Adrian Loveridge Column – Norwegian Airlines the Way to Fly
Last week I returned to Barbados after taking a rather tedious, protracted but inexpensive route from Gatwick to Miami with Norwegian Airlines and onwards with the late American Airlines flight into Grantley Adams arriving around 11 pm. It is not recommended for the faint of heart, even if all involved flights leave and arrive on-time, which sadly they did not, being delayed over two hours past scheduled departure at Gatwick awaiting connecting passengers.
But as stated, the price is right.
For some time I have been trying to persuade our policymakers to tempt Norwegian Airlines into the Southern Caribbean with a non-stop or triangle route service from Continental Europe, preferably Scandinavia, where they have a considerable presence, to hopefully partially regain a significant market we had in the long distant past. Up until this flight, I had not personally flown with Norwegian, or in fact one of the 37, B787 ‘Dreamliner’ aircraft they operate.
Often stated in media outlets, Norwegian ‘does it differently’ and that is certainly the case in my personal experience. Unless you book (and pay) for a whole host of ‘extras’, prior to flying, which includes even the basics like a bottle of water or snack, everything else can be ordered and paid for whilst in your assigned seat.
Frankly, after five decades of flying in commercial aircraft, I have never seen a cabin crew work so hard. Up and down the aisles throughout the ten plus hours of the flight, mostly delivering what appeared non- alcoholic drinks and many would class as convenience food. My first thought was, does this work for them and what percentage of their overall turnover is made up of onboard sales?
As a low-cost carrier, they have built an enviable reputation, carrying a quoted 37 million passengers in 2018, with a fleet of around 170 aircraft while boasting an average age of only 3.7 years, servicing over 150 destinations worldwide.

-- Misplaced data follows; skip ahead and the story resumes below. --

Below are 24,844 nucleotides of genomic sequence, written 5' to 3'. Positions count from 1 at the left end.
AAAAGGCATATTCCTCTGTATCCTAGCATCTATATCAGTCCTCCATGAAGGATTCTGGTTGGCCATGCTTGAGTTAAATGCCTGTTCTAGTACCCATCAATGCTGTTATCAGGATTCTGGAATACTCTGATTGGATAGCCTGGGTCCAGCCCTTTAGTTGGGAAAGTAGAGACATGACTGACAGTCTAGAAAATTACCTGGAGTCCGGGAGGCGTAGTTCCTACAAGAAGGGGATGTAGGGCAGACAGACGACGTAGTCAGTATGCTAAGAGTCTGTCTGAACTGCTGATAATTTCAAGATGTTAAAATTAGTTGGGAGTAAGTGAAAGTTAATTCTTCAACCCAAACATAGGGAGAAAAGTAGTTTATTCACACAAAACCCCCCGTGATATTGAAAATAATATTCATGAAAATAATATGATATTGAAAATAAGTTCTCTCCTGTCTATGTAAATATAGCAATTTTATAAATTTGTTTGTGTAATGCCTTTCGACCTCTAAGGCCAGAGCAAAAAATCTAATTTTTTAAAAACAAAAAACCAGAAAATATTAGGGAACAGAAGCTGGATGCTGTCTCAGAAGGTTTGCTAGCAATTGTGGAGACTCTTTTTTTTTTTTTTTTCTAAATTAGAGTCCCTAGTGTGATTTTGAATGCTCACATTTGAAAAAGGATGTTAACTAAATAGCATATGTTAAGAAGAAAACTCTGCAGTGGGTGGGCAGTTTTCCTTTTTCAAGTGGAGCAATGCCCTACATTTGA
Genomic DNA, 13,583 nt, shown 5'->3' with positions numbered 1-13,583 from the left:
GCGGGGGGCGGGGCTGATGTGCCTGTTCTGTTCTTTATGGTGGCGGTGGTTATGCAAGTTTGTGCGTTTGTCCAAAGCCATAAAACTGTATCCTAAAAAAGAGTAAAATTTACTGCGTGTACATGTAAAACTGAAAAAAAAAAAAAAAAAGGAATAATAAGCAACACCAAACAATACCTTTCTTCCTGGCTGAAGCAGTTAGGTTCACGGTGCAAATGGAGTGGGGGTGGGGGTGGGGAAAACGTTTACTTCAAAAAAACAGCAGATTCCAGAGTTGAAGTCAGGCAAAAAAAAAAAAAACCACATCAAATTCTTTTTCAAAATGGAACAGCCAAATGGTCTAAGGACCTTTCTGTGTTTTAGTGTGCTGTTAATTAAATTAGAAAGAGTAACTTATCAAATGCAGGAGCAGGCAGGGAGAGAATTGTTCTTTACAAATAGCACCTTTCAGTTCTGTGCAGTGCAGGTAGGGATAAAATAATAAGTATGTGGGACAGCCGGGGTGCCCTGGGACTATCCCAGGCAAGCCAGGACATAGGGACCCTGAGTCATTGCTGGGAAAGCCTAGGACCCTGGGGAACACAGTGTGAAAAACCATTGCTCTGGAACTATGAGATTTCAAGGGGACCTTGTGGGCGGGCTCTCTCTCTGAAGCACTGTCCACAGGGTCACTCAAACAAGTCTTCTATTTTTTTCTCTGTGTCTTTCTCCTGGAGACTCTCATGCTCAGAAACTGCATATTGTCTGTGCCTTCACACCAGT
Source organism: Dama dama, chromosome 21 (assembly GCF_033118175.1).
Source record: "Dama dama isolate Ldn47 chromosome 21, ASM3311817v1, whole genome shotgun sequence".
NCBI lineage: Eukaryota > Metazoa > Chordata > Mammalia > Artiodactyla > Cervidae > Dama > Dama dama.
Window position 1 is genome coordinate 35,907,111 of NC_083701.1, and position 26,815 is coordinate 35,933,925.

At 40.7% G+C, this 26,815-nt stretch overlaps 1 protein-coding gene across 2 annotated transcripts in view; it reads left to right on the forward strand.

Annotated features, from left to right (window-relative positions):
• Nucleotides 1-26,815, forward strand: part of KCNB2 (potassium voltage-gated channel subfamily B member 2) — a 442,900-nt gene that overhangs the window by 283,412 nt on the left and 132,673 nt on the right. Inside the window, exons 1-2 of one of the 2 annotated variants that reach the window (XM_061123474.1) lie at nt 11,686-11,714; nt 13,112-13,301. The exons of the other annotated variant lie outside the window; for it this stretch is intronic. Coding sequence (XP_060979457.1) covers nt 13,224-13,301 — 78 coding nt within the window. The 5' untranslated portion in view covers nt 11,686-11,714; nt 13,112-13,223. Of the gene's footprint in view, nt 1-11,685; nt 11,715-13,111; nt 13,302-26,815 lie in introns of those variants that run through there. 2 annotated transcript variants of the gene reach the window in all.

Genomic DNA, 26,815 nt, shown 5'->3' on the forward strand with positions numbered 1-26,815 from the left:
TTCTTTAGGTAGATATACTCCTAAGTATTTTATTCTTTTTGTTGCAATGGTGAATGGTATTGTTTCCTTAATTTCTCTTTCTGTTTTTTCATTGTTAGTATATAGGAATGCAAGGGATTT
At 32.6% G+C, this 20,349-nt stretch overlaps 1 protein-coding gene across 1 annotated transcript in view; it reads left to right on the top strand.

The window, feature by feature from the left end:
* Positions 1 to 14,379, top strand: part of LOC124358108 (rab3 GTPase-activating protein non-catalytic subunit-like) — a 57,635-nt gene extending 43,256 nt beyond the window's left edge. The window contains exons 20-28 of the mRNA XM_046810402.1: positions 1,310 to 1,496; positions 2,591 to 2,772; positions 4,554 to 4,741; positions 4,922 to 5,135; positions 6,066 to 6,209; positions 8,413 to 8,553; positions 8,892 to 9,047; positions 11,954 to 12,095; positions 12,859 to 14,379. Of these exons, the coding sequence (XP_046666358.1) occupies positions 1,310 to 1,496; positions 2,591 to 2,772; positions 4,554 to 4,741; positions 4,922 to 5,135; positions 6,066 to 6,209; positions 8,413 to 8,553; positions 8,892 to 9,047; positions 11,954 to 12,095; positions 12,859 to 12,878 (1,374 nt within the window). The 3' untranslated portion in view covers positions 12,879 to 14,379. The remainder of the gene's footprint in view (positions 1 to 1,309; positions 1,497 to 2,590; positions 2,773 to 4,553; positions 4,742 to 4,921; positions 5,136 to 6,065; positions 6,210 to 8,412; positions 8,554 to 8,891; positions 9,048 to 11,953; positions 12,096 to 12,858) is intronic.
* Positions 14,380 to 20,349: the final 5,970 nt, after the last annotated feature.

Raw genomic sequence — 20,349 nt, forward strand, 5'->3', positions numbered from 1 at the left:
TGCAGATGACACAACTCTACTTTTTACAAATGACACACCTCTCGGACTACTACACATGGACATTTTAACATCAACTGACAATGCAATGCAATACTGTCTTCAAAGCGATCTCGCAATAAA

This phenomenal growth though, has not been without its challenges. Among its new fleet are 18, B737 Max aircraft, which according to their own media releases, they do not expect to get back into service until as late as September this year.
Their B787 Dreamliner’s powered by Rolls Royce Trent 100 engines, which due to various reliability issues, making them ‘susceptible to cracks in the fan blades’ have resulted in up to one third of their own planes of this type having been grounded at any given time. Again, according to media reports these engines will all be replaced over a given time period.
Under the company’s recent change of their Chief Executive Officer and new management appointments, including former CCO (Chief Commercial Officer) of JetBlue, Marty St.George, the company plans to focus on profitability, rather that growth, at least for the foreseeable future. But that should not blinker our hopes that they may be persuaded to return to the Caribbean, given the type of aircraft operated and the utilization our region offers to European based carriers.